In choosing to place Industrial Strategy within the title for the latest rebranding of Whitehall’s business department, the Prime Minister set her Government apart from her predecessors, who refused to embrace the term. The Department for Business, Energy and Industrial Strategy published its plans for British businesses in November 2017. Among its five foundations of productivity and four cross-cutting grand challenges, were proposals for a new type of Government intervention: sector deals to support productivity growth in specific industries.
Sector deals were launched with four industries already having been able to negotiate a settlement with the Government. While no new money from the Government was officially available, those sectors that managed an early deal found that existing funds could be repurposed to meet the challenges that Ministers had decided were a priority. The construction sector, on which we focused part of our inquiry, struggles with low productivity and a potentially unsustainable business model. The Government’s decision to support it with an early sector deal reflects its scale of operations within the UK, including for the public sector, and the need for a coming together of an often fragmented and dysfunctional sector, for it to remain sustainable. We found that despite this deal, funding promised from Government has been slow to appear, an issue beginning to affect other sector deals. We recommend that the Government prioritises releasing this funding and ensuring all its sector deal commitments are met. There is no point in the Government and businesses announcing sector deals if they are not then carried out, failing to realise the potential economic benefits.
We found that other sectors that have sought a deal have not shared the success of the construction sector. The steel industry presented a united front and a set of ambitious proposals to the Government, only to be rebuffed. Meanwhile, the Industrial Strategy promised to work with low productivity sectors, such as retail and hospitality, with the potential for even small productivity gains across people-heavy sectors having a significant beneficial impact on the UK’s overall productivity. Yet we found that so far neither the retail nor hospitality sector has been able to make significant progress on securing a sector deal of their own, with the Government seemingly focused on sectors in which R&D investment rather than policy changes can make an achievable difference. We recommend that the Government be more transparent on the sectors with which it is willing to do a deal, and if it is to honour its ‘open door’ offer to industry, should reengage with those sectors currently left behind.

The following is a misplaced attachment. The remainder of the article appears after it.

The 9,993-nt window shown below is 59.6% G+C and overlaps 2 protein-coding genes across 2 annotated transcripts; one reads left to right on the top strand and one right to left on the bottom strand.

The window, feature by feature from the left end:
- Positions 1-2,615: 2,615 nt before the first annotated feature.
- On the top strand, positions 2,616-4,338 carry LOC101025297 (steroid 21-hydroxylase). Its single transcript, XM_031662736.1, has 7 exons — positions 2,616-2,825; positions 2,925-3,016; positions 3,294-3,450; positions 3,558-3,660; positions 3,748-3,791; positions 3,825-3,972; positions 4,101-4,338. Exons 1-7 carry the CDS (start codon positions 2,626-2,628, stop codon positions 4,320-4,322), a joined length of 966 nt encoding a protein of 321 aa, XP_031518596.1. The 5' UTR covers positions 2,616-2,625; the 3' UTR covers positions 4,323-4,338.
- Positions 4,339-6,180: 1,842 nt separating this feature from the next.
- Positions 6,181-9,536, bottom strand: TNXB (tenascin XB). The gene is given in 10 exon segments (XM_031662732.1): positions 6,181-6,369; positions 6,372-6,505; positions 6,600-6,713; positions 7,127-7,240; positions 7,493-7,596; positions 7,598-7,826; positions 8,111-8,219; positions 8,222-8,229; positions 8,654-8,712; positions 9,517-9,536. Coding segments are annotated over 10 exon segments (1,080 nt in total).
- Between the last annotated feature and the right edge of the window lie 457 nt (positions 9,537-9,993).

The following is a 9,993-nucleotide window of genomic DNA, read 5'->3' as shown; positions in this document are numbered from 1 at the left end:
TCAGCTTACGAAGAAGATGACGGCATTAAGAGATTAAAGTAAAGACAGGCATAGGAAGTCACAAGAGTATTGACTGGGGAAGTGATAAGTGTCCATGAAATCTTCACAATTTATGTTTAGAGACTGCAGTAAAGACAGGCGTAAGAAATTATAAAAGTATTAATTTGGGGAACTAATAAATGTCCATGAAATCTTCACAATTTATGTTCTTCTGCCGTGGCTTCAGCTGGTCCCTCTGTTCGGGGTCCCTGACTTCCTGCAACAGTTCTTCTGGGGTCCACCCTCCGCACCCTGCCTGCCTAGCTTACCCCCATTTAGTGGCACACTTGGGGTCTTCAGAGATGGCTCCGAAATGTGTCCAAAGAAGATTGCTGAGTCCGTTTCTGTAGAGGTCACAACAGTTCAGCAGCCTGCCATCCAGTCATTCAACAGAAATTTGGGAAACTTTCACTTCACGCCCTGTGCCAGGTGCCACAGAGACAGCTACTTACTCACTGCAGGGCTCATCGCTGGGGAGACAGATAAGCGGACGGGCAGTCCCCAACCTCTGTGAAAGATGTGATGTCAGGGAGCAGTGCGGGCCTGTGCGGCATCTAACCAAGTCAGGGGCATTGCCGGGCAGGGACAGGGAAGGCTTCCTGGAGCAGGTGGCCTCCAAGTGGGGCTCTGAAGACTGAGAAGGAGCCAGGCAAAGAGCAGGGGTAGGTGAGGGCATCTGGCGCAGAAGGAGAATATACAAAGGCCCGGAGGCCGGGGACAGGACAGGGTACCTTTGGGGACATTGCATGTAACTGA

Even those sectors that have managed to secure a deal, such as offshore wind, have found the process for negotiating and agreeing a deal to be difficult and opaque. We found that the criteria for deals are vague and the decisions are subject to delay in Whitehall. We recommend that the criteria are made clearer and more closely align with the foundations of productivity that are meant to underpin the Industrial Strategy. The Government has also set artificial barriers in who can negotiate a deal. They require an identifiable leader for each sector but have refused to engage directly with trade bodies. They require sector councils but lack consistency on who they should actually represent, leaving workers and small businesses in the dark. We recommend that the Government engages fully with trade bodies and makes sector councils representative of the breadth of the industries that they are meant to represent.
Cross-cutting policies may have a more significant long-term impact than sector deals by dealing with challenges that extend beyond industry classifications. However, while the Government and business continue to pursue deals, we found that more should be done to ensure that the Industrial Strategy is used as a lever to support diversity in industries, support innovation through Catapults, and deliver across the UK. We recommend that the Government do more to ensure that any benefits of the Industrial Strategy and sector deals are shared across the UK rather than focusing almost entirely on London and the South East. BEIS itself needs to lead by example, and we recommend they end their London-centric approach on policy to recruitment.
Solving the UK’s productivity puzzle and reducing the ‘long tail’ of low productivity businesses would have an enormous impact on the UK economy. It is too early to tell what impact the Industrial Strategy and sector deals will have on this challenge, but we welcome that the Government has finally established an Industrial Strategy Council to measure success and make recommendations to the Government. We recommend that the Council includes sector deals as part of its scrutiny of the Government, and we look forward to engaging with them as they begin their work.
Published: 19 March 2019